It would not be a matter to say that very few books get the privilege of being published at the right time. Furthering the debate on China, Ananth’s book gives a positive boost to how the violent clash of Galwan valley has awakened the long-dormant image of China in the subconscious mind of the Indian public and policy-makers
Book Titles: India’s China Challenge
Author: Ananth Krishnan Publisher: Harper Collins
Rs 478/- pp. 420
Rs 478/- pp. 420
Ask any history buff in India about Chinese travellers, and most probably he/she would answer with the names of Havensang and Faxian. However, repeat these names with somebody from China, and he/she would refuse to recognise the former one for the obvious reason that it’s not his real name. Apart from indicating the quest of the Chinese to explore their neighbours and the lack of awareness on the part of Indians in even knowing the actual name of one of the most crucial historical links between these two Asian giants; it also says a lot on the prevalent strategic culture. One of the reasons behind it is that even before the establishment of modern diplomatic relations, the ideas of Indian strategic analysis have traditionally been Western-centric, and despite being of oriental culture, the ideological edge in the study of China has remained blunt. Nothing can be a better example of this than the 1962 war. The fact itself is shocking that even after being the second-largest economy in the world and possibly a neighbour of a rising military superpower, Indians know very little about the Chinese and often form their opinions from myths. This noticeable lack of curiosity about neighbouring countries and superpowers shows the shallowness inherent in the strategic culture of virtually any nation. Keeping these things in view, Anant Krishnan’s recent book “India’s China challenge” guides towards the need for the development of a new and comprehensive strategic understanding of an omnipresent behemoth- China.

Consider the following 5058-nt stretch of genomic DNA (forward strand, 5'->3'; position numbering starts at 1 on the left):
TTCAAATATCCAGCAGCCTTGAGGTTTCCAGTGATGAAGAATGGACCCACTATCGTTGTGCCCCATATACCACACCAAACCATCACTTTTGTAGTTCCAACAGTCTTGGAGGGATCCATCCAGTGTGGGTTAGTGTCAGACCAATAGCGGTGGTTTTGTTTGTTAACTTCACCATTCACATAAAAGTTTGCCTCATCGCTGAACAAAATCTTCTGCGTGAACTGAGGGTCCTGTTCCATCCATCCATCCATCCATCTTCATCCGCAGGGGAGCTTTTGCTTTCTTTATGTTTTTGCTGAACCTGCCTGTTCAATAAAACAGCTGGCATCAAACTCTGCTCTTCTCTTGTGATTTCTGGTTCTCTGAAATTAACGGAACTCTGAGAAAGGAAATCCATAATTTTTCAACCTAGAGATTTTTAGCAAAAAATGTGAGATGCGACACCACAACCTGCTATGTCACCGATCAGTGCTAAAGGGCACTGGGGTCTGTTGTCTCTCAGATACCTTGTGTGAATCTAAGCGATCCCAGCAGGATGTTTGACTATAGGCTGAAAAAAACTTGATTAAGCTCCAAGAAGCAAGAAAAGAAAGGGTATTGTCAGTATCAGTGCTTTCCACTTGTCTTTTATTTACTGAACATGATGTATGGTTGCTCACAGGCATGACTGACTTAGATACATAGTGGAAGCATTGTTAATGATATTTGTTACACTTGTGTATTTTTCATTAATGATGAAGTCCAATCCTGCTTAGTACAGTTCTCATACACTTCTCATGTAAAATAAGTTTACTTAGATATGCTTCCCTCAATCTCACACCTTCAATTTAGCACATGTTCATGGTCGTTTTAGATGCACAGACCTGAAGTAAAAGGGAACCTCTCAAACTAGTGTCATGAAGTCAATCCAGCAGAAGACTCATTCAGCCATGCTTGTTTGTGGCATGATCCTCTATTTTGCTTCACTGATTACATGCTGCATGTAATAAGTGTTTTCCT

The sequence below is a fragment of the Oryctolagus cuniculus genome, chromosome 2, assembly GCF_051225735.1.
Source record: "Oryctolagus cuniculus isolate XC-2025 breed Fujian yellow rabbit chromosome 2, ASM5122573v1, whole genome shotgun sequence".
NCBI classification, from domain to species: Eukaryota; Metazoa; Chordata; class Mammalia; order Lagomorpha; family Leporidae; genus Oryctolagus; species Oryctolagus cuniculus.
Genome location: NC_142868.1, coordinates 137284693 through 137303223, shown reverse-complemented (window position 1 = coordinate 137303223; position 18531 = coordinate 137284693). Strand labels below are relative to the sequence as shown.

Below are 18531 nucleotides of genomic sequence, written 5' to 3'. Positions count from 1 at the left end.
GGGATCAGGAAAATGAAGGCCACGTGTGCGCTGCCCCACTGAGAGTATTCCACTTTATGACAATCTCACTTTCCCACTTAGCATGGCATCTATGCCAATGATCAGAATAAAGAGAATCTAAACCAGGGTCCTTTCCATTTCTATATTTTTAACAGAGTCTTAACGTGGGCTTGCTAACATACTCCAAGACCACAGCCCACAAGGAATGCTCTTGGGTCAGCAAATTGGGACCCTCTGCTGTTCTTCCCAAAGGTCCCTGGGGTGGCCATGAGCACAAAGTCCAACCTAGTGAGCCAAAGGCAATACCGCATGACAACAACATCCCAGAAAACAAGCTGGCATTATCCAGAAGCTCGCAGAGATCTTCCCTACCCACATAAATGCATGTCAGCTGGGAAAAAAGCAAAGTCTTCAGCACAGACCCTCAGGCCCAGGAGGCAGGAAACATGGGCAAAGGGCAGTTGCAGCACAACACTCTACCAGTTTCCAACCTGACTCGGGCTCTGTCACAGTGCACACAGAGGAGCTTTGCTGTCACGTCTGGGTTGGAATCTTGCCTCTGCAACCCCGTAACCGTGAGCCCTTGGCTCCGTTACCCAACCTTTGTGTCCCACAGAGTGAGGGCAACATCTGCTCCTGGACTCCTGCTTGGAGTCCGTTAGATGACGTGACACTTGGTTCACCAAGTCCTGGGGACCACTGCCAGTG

It would not be a matter to say that very few books get the privilege of being published at the right time. Furthering the debate on China, Ananth’s book gives a positive boost to how the violent clash of Galwan Valley has awakened the long-dormant image of China in the subconscious mind of the Indian public and policy-makers. Several books and articles on the problematic aspects of Indo-China relations, one thing is common in all of them: that the writing of a majority of these books has been based on external observation and study. This was glaringly visible after the recent Galwan valley clash when various writers and columnists were asserting their views with little or no insider observation of China. Notwithstanding this, Anant Krishnan has shifted from this external experience-based writing tradition in his book. In different chapters, he has suitably employed his observation skills derived from his ten years of stay in China as a reporter and shown a comprehensive understanding compiled by visiting various provinces.
The “India’s China Challenge”, which is divided into six parts and a total of twenty-four chapters, draws a broad blueprint of China’s current situation and its bilateral relations with India in the contemporary geopolitical perspective. The first two parts and the fifth one, focus mainly on political history and socio-economic life in China. The remaining three interests revolve around Indo-China relations in which the writer has presented a welcome ground-based approach towards the controversial issues, issues of strategic importance and cultural depths between the two countries as.